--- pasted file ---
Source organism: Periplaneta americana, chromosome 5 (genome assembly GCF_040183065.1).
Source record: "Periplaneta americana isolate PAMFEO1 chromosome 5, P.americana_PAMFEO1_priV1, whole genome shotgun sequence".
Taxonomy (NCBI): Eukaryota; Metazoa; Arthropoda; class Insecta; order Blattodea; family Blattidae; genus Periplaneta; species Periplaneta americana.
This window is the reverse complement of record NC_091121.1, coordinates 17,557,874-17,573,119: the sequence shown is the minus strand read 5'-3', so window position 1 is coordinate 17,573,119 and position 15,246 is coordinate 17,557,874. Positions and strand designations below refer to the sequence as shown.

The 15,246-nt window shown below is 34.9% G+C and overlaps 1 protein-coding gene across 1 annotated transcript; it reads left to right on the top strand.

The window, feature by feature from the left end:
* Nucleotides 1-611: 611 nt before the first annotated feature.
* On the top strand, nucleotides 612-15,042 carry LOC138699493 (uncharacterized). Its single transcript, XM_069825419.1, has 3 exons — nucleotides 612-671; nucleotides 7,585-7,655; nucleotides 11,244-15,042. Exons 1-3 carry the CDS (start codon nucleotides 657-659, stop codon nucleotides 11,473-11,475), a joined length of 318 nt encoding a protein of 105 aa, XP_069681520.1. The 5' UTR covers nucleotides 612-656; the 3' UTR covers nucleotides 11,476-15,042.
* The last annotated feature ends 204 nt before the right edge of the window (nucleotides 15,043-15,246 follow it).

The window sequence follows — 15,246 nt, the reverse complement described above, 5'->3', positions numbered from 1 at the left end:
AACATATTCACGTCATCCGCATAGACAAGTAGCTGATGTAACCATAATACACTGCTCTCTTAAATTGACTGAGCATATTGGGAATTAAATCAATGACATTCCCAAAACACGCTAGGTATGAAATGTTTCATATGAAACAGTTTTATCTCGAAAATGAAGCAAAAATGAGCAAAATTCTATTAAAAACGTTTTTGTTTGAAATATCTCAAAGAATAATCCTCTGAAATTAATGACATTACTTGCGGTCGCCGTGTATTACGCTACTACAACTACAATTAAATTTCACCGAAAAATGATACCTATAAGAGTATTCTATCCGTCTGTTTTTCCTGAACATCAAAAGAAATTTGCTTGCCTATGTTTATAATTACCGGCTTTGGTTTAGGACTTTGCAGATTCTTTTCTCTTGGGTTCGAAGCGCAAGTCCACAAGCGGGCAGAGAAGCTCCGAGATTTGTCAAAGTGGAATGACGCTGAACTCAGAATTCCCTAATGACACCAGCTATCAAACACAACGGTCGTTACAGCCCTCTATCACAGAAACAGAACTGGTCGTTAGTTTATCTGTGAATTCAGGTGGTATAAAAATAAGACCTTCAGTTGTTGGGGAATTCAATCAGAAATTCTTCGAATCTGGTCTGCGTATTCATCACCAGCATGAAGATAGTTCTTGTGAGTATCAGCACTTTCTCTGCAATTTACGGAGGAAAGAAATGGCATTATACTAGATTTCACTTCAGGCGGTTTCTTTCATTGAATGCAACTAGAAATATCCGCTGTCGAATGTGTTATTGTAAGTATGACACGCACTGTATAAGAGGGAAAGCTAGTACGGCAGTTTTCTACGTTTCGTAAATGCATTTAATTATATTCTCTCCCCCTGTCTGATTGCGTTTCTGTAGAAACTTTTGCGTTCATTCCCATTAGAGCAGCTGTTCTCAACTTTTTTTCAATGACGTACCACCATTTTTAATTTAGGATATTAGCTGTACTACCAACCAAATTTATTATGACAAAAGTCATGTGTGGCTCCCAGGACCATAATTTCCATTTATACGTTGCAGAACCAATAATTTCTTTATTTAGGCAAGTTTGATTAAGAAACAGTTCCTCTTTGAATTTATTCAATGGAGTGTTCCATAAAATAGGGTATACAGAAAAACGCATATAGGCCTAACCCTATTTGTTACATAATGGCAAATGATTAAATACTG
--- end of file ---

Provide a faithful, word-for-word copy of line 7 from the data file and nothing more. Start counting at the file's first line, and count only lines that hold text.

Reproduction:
* Nucleotides 1-611: 611 nt before the first annotated feature.